“This mission trip to Mexico, justify the cost to the long term benefit for the students?” I sat in my senior pastor’s office not ready to answer his question. A year earlier I’d been to the Dominican Republic on a mission trip. On that mission trip I saw first hand its impact on a group of students from another church and wanted to see the same happen with our senior high youth group.
What a difficult question to answer. That was 1985, just one year into being a youth pastor at a large church in Tennessee. I mistakenly viewed this question as a roadblock. I prefer this question from church leadership now as opposed to the kind of leadership that Susan Scott refers to in her book, Fierce Conversations.
No matter how sincerely and graciously you invite people to share their views, some decline the invitation. Yet, because of their position and power in the organization, until they are on board they stand squarely in the way of progress, like the tree that a drunk driver swerves into; “It kills you just by standing there.”
I prefer a question like this from leadership as opposed to silence.
Some days, honestly, my answer depends on my mood. If I have recently traveled to a slum in South Africa my answer is quick, insulting but not as compelling. That’s another article about “Money As our Lord, Hiding Behind the term Stewardship.”
Today I’m on a plane to visit a church mission committee. This question often comes up in those meetings. We live in a time where the cost of things is considered deeply. And here is how I approach the answer.
First of all, the question posed to me in 1985 assumes something good. Here are a few bullet points of what the question pre-supposes:
1. That there are the possibilities of benefits.
2. That those benefits outweigh the costs.
3. Not so obvious is that the pastor’s kids may be paying.
Point 3 is a stretch but I’ll explain, just hang with me.
I recently went to a real estate convention with my wife in Austin. I paid $95.00 for a seminar on network marketing for realtors. I’m not a realtor, but it was worth what was promised for the two-hour talk. I was not disappointed. Even though the seminar was targeted for one people group, I was able to take what I heard and apply it to Mission Discovery’s work in getting you to read this article. Education is beneficial. Mission trips in their simplest forms are educational.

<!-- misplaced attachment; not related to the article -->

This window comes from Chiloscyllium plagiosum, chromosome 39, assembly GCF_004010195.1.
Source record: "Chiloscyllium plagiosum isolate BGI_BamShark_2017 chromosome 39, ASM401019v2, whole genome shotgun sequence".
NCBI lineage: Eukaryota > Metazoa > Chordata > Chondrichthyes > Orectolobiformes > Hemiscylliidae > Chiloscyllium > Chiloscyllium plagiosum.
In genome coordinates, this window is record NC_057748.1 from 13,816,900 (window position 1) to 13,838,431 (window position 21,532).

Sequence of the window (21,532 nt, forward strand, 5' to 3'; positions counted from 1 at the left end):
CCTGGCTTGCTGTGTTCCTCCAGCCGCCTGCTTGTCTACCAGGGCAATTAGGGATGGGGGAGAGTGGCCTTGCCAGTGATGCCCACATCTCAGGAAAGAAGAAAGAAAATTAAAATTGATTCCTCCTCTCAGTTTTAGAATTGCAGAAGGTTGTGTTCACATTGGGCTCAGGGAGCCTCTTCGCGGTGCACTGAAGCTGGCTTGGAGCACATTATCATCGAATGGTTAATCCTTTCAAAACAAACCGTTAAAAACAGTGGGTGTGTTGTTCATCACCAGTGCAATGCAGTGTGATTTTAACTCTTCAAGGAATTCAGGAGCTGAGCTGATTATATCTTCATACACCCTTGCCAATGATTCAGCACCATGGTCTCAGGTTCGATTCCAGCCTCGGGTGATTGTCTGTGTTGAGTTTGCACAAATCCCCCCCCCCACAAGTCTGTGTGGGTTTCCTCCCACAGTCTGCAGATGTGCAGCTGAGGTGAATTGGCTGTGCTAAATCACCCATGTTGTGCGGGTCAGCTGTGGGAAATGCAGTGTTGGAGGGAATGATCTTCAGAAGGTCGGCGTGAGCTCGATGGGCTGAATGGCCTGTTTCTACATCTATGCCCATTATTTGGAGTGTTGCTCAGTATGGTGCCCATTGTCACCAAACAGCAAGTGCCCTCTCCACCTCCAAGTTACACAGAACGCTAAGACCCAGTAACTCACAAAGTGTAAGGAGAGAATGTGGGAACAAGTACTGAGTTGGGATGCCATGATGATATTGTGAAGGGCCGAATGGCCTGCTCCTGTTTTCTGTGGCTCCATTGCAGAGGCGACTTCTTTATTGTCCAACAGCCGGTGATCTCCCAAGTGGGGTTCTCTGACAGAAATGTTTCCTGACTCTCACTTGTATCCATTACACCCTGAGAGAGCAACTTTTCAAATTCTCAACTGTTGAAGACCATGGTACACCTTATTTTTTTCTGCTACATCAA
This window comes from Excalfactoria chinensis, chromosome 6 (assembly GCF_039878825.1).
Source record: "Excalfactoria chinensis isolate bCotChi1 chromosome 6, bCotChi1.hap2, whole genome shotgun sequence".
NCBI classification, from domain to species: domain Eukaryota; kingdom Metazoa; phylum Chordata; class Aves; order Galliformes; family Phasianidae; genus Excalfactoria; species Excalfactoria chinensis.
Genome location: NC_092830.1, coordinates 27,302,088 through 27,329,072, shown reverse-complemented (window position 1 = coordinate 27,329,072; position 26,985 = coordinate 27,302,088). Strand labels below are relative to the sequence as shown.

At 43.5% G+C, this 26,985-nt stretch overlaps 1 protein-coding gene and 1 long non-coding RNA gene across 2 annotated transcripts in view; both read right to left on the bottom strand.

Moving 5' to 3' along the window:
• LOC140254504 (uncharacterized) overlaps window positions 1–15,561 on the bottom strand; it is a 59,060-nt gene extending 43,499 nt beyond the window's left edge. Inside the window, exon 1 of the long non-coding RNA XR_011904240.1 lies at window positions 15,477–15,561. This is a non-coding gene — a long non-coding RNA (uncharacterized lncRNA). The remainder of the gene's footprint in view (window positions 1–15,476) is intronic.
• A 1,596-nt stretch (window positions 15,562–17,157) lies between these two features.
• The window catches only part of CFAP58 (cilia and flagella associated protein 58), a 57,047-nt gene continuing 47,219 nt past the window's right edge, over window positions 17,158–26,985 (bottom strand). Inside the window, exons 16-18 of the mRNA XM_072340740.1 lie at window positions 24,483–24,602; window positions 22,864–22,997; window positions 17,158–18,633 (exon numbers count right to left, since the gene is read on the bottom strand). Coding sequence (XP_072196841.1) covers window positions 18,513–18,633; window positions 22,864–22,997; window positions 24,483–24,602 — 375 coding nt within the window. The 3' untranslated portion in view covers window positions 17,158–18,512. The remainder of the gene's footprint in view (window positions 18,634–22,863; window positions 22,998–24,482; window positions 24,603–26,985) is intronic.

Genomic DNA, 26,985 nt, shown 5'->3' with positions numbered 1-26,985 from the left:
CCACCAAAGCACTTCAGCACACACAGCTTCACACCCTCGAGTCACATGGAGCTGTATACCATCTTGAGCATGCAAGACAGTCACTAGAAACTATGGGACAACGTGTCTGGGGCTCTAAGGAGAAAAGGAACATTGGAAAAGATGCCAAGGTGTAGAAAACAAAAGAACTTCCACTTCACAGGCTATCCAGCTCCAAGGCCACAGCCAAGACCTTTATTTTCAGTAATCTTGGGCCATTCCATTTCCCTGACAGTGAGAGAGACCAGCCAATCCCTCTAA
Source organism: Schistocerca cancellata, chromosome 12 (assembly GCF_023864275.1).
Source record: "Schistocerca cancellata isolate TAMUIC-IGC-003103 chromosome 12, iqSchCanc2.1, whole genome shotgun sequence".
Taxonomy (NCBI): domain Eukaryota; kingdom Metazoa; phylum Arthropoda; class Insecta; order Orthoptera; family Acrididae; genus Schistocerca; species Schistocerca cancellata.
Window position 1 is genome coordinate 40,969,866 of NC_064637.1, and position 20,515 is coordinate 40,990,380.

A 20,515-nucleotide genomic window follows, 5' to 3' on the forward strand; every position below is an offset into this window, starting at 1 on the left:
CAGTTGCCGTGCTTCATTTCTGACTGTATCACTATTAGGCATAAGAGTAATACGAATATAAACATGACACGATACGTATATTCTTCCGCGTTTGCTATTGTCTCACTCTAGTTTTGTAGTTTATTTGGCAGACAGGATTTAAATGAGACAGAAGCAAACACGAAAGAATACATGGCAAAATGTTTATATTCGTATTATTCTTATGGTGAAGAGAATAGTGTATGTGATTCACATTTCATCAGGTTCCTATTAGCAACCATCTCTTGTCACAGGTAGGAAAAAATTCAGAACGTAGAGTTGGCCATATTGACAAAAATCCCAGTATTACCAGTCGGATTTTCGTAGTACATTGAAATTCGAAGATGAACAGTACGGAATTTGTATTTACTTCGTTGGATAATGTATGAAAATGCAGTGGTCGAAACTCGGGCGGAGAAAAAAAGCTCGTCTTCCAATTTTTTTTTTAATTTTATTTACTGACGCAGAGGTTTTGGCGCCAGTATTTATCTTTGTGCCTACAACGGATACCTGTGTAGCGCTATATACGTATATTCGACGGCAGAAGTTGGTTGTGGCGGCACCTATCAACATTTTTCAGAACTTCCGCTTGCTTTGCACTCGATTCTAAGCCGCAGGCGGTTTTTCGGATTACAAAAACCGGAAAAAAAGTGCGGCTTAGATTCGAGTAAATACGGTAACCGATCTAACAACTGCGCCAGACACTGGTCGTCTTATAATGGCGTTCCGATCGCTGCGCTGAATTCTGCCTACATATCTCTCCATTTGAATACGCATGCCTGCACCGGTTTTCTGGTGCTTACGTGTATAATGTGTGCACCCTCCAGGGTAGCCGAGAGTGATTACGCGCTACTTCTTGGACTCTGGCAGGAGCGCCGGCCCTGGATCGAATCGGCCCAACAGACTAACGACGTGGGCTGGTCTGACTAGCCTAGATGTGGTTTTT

My daughter’s mission trip when she was 11 has had lasting impact on how she treats people as an influential employee at the United State’s largest hospital corporation. Even though she continued to serve every summer through her college years, it was that trip at age 11 that she said had the most impact when she met a very poor girl named Judy in Mexico.
You see, my senior pastor assumed correctly. If our work is to help mobilize the church to Acts 1:8-f, a short-term mission trip is the best possible first experience. It is never a bad idea to ask your leadership if they have a better idea than recommended in that first chapter of Acts?
You must know, as a youth pastor, you are searching for those in your group who will consider long-term missions as a career. Mission Discovery finds story after story of middle school and high school students who chose career paths because of their short term mission experience. Whether it is the story of Rebecca, now a missionary in Saudi Arabia, or Jenni and Amanda who became medical doctors for the sake of the poor, those careers found its fuel in a one-week trip to Mexico.
David Sprouse, a volunteer youth worker at my church, walked in my office before group one night, sat down and said, “You must have a long-term view of these kids in group?” I was clueless and wanted to know what he meant. “I would just imagine,” he said, “you seeing them walk back in your office at age 35 saying, ‘Thank you Maury, I don’t remember much of what you taught, but I do remember what we experienced together,’ it must keep you going.”
Facebook and Twitter has allowed me to experienced just what David meant when he said that in 1986!
Secondly, my senior pastor assumed that the benefits outweighed the costs. Actually, you are probably thinking the opposite, but I’m a “partly clear vs. partly cloudy” kind of person.
Here’s the short list of the benefits of a short-term mission trip;